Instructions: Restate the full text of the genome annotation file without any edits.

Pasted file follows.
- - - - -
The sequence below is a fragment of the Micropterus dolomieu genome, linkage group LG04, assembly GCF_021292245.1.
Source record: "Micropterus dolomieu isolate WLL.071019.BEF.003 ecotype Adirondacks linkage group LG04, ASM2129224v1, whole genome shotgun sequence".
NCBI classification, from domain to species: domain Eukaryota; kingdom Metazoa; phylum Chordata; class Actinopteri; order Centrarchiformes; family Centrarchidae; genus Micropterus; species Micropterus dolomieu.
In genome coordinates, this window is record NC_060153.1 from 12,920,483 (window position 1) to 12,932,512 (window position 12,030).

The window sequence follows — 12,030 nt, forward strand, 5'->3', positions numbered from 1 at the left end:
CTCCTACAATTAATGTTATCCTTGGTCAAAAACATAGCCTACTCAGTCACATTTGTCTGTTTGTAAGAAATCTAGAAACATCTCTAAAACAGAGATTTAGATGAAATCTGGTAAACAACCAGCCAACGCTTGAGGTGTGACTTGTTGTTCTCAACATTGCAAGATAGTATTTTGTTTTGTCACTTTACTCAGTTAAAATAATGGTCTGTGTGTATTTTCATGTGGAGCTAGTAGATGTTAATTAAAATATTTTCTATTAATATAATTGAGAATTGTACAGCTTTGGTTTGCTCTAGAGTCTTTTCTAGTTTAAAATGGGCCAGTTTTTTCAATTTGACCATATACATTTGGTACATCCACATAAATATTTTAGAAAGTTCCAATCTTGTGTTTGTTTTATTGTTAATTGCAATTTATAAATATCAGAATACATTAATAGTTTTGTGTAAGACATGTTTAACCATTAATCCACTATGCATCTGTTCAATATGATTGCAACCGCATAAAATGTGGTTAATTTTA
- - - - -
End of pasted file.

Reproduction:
The sequence below is a fragment of the Micropterus dolomieu genome, linkage group LG04, assembly GCF_021292245.1.
Source record: "Micropterus dolomieu isolate WLL.071019.BEF.003 ecotype Adirondacks linkage group LG04, ASM2129224v1, whole genome shotgun sequence".
NCBI classification, from domain to species: domain Eukaryota; kingdom Metazoa; phylum Chordata; class Actinopteri; order Centrarchiformes; family Centrarchidae; genus Micropterus; species Micropterus dolomieu.
In genome coordinates, this window is record NC_060153.1 from 12,920,483 (window position 1) to 12,932,512 (window position 12,030).

The window sequence follows — 12,030 nt, forward strand, 5'->3', positions numbered from 1 at the left end:
CTCCTACAATTAATGTTATCCTTGGTCAAAAACATAGCCTACTCAGTCACATTTGTCTGTTTGTAAGAAATCTAGAAACATCTCTAAAACAGAGATTTAGATGAAATCTGGTAAACAACCAGCCAACGCTTGAGGTGTGACTTGTTGTTCTCAACATTGCAAGATAGTATTTTGTTTTGTCACTTTACTCAGTTAAAATAATGGTCTGTGTGTATTTTCATGTGGAGCTAGTAGATGTTAATTAAAATATTTTCTATTAATATAATTGAGAATTGTACAGCTTTGGTTTGCTCTAGAGTCTTTTCTAGTTTAAAATGGGCCAGTTTTTTCAATTTGACCATATACATTTGGTACATCCACATAAATATTTTAGAAAGTTCCAATCTTGTGTTTGTTTTATTGTTAATTGCAATTTATAAATATCAGAATACATTAATAGTTTTGTGTAAGACATGTTTAACCATTAATCCACTATGCATCTGTTCAATATGATTGCAACCGCATAAAATGTGGTTAATTTTA